Well, the band began as a project by guitarists, and significant others, Fabio and Laura Balducci. Originally, it was a cover band for Evanescence and Nightwish. But, as they added musicians they realized they had more to offer. Vocalist Letizia Chiozzi made it clear there was music beyond the typical cover here, and the band went to work putting together original material. There was a short EP type thing to begin with, and then this release became a focus. And, it’s a significant effort, you pretty much get it all here, all the components we look for in our Gothic music style, this is music that tells us a story, tells it with a symphonic metal delivery system and does it with style. There’s a bit of overlap between musical styles, the band uses terms like gothic, power, prog, electronic, industrial, and pop to describe their approach to things. Well, OK, no need to argue about that, but I’m not sure I see all of that. What they do say that makes sense is ". . but the different genres adjust to the theme of the song and they can even change within the same song. The music in this album is conceived as a soundtrack for the hypothetical film of this story." Now I’m not so out of touch with reality as to not recognize that story telling is often found in contemporary music, including many releases covered on this site. Clearly, sounds like delusion squared have provided stories of incredible breath and sophistication combined with solid music for our expanded listening enjoyment. But this one is a little different, that link to a "film" approach is somewhat novel. In fact, what we get here is a relatively in tack script, complete with interactions and observations that are linked to the specific characters in that script. The label provided me with some in depth discussion of how each track contributed to this storyline. I don’t know if that’s going to be on the actual CD should you choose to purchase the product. So, I can’t comment there. What I can say, without reservation, however, is that the musical delivery system is sufficiently strong that if all you care about is that part you will surely get your money’s worth.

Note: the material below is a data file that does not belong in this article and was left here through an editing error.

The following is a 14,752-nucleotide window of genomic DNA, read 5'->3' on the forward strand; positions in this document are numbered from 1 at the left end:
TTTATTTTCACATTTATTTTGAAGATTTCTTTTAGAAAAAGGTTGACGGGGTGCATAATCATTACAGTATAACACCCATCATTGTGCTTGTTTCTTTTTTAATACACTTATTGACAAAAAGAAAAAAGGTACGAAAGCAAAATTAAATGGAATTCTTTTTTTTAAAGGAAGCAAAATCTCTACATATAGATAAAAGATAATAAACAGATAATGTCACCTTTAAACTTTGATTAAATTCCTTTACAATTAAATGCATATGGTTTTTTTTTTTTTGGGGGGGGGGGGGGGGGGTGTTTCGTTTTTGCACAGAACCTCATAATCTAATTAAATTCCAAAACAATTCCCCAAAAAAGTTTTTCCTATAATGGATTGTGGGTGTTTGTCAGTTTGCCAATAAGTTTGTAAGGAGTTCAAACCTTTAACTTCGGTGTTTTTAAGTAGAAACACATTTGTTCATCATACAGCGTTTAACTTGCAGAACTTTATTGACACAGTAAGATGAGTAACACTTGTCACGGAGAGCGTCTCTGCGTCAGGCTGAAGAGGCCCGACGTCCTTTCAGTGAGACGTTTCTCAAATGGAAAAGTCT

I guess it’s kinda necessary to cover the story here, at least at some level. Then we can discuss the music which is equally outstanding. But, here’s the story, short version, as seen through the mystical eyes of the Doctor, as he works his way through another bottle of the Russian medicine. There appear to be four voices, four characters of some level of reality. There is the protagonist, there is the voice of conscious, there is the voice of the protagonist’s inner fear and there is the voice of the "new love". Oh, and there are some choral works which represent the voices of the main character’s loved ones. Got all that? Well, it appears that the main character goes through a bit of a downer thing, he, or is it she, gets dumped. Bummer. We go through different levels of depression, reflection, anger, an inability to trust. Damn, this sound like my autobiography. Anyway, things improve, as they generally do, and we move towards trust, friendship and finally a desire towards introspection. I mean, is this a psychologist’s dream soundtrack or what? I think I’ve heard this story a thousand times in therapy. But, in the end, we tie it all together, the final track talks to the main character’s reflection on the stages of life, the movement towards serenity which is, after all, what we all desire. And damned if it doesn’t end the thing with a solid existential perspective on life, we’re all alone in the end; learn to get used to it.